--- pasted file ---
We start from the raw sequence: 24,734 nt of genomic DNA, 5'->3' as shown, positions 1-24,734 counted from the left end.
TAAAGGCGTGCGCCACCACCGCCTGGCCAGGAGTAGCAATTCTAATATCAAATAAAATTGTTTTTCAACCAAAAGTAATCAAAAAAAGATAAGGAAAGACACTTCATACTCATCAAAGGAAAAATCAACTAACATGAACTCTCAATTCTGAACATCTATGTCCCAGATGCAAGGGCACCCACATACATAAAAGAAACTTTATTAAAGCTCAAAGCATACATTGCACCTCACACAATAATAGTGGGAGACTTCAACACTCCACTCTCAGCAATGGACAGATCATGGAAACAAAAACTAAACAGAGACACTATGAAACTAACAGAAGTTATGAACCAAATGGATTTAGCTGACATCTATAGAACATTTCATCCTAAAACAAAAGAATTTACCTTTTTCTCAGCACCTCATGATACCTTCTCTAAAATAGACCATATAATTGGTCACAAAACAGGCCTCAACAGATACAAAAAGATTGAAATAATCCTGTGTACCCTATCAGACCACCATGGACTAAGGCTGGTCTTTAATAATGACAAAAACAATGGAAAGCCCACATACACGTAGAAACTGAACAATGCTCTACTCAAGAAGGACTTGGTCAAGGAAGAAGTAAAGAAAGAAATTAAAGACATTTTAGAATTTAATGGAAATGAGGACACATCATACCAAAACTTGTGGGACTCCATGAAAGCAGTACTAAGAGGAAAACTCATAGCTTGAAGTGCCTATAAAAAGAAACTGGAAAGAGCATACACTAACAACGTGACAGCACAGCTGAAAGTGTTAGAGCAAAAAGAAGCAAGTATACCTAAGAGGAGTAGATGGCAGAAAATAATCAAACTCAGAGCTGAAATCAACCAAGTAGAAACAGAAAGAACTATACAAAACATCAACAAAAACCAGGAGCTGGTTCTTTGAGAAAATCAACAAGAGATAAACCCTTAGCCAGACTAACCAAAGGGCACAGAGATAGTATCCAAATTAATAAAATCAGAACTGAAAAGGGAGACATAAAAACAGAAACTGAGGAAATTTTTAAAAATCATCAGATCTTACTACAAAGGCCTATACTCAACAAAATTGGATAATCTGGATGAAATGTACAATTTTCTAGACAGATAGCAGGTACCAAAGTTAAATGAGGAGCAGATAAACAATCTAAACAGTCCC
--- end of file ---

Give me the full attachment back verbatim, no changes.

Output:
We start from the raw sequence: 24,734 nt of genomic DNA, 5'->3' as shown, positions 1-24,734 counted from the left end.
TAAAGGCGTGCGCCACCACCGCCTGGCCAGGAGTAGCAATTCTAATATCAAATAAAATTGTTTTTCAACCAAAAGTAATCAAAAAAAGATAAGGAAAGACACTTCATACTCATCAAAGGAAAAATCAACTAACATGAACTCTCAATTCTGAACATCTATGTCCCAGATGCAAGGGCACCCACATACATAAAAGAAACTTTATTAAAGCTCAAAGCATACATTGCACCTCACACAATAATAGTGGGAGACTTCAACACTCCACTCTCAGCAATGGACAGATCATGGAAACAAAAACTAAACAGAGACACTATGAAACTAACAGAAGTTATGAACCAAATGGATTTAGCTGACATCTATAGAACATTTCATCCTAAAACAAAAGAATTTACCTTTTTCTCAGCACCTCATGATACCTTCTCTAAAATAGACCATATAATTGGTCACAAAACAGGCCTCAACAGATACAAAAAGATTGAAATAATCCTGTGTACCCTATCAGACCACCATGGACTAAGGCTGGTCTTTAATAATGACAAAAACAATGGAAAGCCCACATACACGTAGAAACTGAACAATGCTCTACTCAAGAAGGACTTGGTCAAGGAAGAAGTAAAGAAAGAAATTAAAGACATTTTAGAATTTAATGGAAATGAGGACACATCATACCAAAACTTGTGGGACTCCATGAAAGCAGTACTAAGAGGAAAACTCATAGCTTGAAGTGCCTATAAAAAGAAACTGGAAAGAGCATACACTAACAACGTGACAGCACAGCTGAAAGTGTTAGAGCAAAAAGAAGCAAGTATACCTAAGAGGAGTAGATGGCAGAAAATAATCAAACTCAGAGCTGAAATCAACCAAGTAGAAACAGAAAGAACTATACAAAACATCAACAAAAACCAGGAGCTGGTTCTTTGAGAAAATCAACAAGAGATAAACCCTTAGCCAGACTAACCAAAGGGCACAGAGATAGTATCCAAATTAATAAAATCAGAACTGAAAAGGGAGACATAAAAACAGAAACTGAGGAAATTTTTAAAAATCATCAGATCTTACTACAAAGGCCTATACTCAACAAAATTGGATAATCTGGATGAAATGTACAATTTTCTAGACAGATAGCAGGTACCAAAGTTAAATGAGGAGCAGATAAACAATCTAAACAGTCCC